On Grave Digging…

Jewish Men Digging Grave

I must confess that I have not thought of digging graves for a very long time. In fact, it has been over a decade that I have actually thought about the process of digging a grave.

This morning on a Facebook post from a cousin, there it was, a statement wondering why TV murders always dig rectangular shaped graves to bury their victims. Well, that simple question set my mind to thinking about the actual, physical digging of a grave.

My mind revisited thoughts and images that it hadn’t remembered in several eons. (I am a product of the last century. That may explain part of it.) My mind, simple as it is, brought back scenes and remembrances of graves and those people that dug those graves from years past. It seems that grave digging is no longer a “relationship” kind of event as it was in the rural area in which I grew up. Let me explain, if I can.

When I was a young boy in the rural, Edge community of Campbell County, Virginia, it was common for ordinary people to dig the graves of friends, family members, church members and other people in the community. (It was not only in Campbell County, but in every community.) I can remember my father, Preston Coates and Mr. Melvin Glass, Mr. Russell Dudley, Mr. Sam Farris, the Holland brothers, Mr. Harry Hale, Mr. Joe McIver, Mr. Tom Bomar, my brother-in-law, Phillip Elder, and even my brother, Preston Coates, Jr., as well as others, who would meet at a cemetery to physically dig the grave of a person. (Parenthetically, I realize now that I did not ever participate in the digging of a grave. I wish I had!) These people would do this as an offering of help to the family of the deceased. There would be no payment required. It was done out of respect and love for the individual and the family.

I can remember the group of men had a kind of order to their process. One man would have a couple of picks, another a shovel or two and then one would have finishing shovels (square end shovels as opposed to pointed shovels), one would bring an axe to cut roots and the occasional tree limb, another would have tarps to put the dirt on, still others would just be there to help and encourage. Somehow, when they arrived at the gravesite, the implements that were needed would arrive with the individuals. It was an interesting event. I can hear my dad saying that Mr. Glass was a very good finisher of the grave. (I have no idea why these thoughts suddenly flood my mind, but they do.)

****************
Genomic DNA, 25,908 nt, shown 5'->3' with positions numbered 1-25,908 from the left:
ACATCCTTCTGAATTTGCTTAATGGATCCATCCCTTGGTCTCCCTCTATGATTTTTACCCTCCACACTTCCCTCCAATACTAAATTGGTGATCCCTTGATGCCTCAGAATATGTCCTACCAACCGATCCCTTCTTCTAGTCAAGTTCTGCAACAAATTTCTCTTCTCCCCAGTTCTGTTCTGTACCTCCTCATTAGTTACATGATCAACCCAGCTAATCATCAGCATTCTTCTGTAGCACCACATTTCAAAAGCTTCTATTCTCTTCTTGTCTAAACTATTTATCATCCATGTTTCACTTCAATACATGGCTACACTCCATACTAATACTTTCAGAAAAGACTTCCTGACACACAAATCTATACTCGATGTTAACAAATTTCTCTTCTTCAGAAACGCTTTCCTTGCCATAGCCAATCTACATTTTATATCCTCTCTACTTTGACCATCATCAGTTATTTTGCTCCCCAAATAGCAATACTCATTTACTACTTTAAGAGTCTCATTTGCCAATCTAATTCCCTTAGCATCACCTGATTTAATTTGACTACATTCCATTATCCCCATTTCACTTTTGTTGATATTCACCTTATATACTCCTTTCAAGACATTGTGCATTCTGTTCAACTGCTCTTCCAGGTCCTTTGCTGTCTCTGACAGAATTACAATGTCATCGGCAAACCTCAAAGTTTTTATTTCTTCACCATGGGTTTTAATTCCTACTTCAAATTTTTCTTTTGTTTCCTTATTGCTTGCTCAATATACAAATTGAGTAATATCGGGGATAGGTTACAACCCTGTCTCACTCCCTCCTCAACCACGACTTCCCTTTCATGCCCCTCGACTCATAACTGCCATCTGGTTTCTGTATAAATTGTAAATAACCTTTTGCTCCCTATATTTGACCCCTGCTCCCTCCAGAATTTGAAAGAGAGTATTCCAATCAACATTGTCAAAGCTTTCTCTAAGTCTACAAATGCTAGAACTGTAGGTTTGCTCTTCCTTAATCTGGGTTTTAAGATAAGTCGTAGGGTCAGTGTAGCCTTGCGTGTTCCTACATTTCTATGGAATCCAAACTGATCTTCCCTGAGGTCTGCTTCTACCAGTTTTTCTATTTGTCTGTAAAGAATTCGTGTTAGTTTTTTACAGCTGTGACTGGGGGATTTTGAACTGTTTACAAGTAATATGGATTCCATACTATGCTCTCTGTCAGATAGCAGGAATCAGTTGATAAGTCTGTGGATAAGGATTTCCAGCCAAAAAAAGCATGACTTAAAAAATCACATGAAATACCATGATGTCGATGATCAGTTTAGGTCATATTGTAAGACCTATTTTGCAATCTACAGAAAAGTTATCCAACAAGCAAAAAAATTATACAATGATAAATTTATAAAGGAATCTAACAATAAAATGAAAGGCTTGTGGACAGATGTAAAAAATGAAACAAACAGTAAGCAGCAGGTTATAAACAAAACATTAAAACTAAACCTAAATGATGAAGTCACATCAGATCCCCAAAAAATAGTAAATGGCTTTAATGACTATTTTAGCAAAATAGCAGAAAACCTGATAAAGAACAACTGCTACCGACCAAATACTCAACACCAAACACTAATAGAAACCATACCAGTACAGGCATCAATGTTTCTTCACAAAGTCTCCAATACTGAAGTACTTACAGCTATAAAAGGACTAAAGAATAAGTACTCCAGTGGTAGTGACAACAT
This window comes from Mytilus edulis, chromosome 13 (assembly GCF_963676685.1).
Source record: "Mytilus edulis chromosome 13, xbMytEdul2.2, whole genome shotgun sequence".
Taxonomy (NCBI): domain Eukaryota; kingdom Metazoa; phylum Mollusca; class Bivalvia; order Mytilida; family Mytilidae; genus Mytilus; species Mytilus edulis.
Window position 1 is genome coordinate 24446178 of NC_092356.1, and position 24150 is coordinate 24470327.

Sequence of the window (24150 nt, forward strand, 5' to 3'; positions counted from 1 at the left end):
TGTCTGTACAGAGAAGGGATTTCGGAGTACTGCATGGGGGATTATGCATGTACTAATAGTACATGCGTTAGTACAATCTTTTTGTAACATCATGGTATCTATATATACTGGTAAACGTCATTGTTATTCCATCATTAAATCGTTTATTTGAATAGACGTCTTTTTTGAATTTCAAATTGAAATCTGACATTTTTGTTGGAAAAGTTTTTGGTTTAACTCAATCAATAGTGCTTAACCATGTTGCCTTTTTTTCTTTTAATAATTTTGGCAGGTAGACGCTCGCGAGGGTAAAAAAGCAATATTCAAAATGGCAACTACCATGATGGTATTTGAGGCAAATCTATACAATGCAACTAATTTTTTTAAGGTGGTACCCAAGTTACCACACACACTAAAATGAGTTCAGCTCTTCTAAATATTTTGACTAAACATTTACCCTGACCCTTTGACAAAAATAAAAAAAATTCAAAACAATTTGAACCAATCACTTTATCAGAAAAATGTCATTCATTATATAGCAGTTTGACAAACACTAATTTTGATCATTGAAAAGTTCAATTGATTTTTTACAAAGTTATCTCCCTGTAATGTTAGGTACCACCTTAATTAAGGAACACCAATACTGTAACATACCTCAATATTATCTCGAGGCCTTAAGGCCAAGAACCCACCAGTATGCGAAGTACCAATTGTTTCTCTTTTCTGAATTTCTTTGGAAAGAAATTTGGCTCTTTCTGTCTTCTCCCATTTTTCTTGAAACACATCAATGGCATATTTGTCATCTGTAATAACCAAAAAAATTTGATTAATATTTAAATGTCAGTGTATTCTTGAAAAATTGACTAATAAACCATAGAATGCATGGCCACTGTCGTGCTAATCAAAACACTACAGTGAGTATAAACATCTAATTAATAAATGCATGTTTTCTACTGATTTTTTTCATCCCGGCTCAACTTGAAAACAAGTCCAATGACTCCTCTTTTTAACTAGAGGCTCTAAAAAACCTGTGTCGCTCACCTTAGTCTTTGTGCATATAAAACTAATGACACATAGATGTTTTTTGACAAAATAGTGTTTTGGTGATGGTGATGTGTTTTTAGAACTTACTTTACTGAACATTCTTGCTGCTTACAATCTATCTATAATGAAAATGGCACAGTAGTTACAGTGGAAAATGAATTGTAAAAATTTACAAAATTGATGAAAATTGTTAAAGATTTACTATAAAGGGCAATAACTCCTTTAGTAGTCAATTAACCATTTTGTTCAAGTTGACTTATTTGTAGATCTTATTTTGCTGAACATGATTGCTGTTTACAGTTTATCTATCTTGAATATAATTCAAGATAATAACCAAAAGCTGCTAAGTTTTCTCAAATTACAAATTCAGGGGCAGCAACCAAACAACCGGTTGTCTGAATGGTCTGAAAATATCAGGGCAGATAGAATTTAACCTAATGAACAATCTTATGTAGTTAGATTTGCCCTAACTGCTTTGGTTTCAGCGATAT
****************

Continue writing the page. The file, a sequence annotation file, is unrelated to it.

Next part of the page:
I think you can see that when I called this a “relationship” event, it really was. It was a social event for these men as well as for the family of the deceased. It was a time of cooperation between funeral director, family and friends. It was just the way it was done. I hate to call it a “social event,” but it was, in the good sense of the word “social.”

Occasionally, the funeral home would arrange for a mechanical, backhoe, kind of grave digging. But that was always an added expense, so for the rural area, it was a done by groups of men and women, who saw this as a ministry, if you will, to the family involved.

I could see in these groups of men and families a generational passing-down of a skill and a way of life. Sons would accompany their fathers and even grandfathers to the gravesite and would learn the way of their ancestors. It was an important family dynamic in those days. It taught a certain humbleness and certain respect for life and for each other.

I’m not really sure where I’m going with this, except to say that I miss the ritual, but more so, I think we as a generation have missed more than just knowing how to physically dig a hole in the ground called a grave. I’m not advocating we go back to the times of men gathering around a gravesite and throw dirt onto a tarp. That’s not what I’m advocating.

If there is anything that comes from my remembrances this morning, it is that we need to pass along the remembrances, if not the actual events, of our past and not let them die with us. I cannot pass along the actual events to my children and to others, but I can pass along my remembrances and emotions that the events brought to me. What they, or you, do with them, is up to them and you. But I feel an obligation to help preserve some of the past for future generations. Not that a significant amount of people will read this, but who knows, some might.

So, “On Grave Digging”, thoughts have been running through my mind today. They chose to “sit a spell’ and pull me over to the side of the road and have me remember. Maybe they will do the same for you.


As always…The Path Continues…


3 thoughts on “On Grave Digging…

  1. Hammond, I don’t how or why I stumbled on this today, but it brought back wonderful memories of “home.” I never experienced grave digging as you describe it, but it does make me think of other wonderful “home” experiences. Thanks for sharing.

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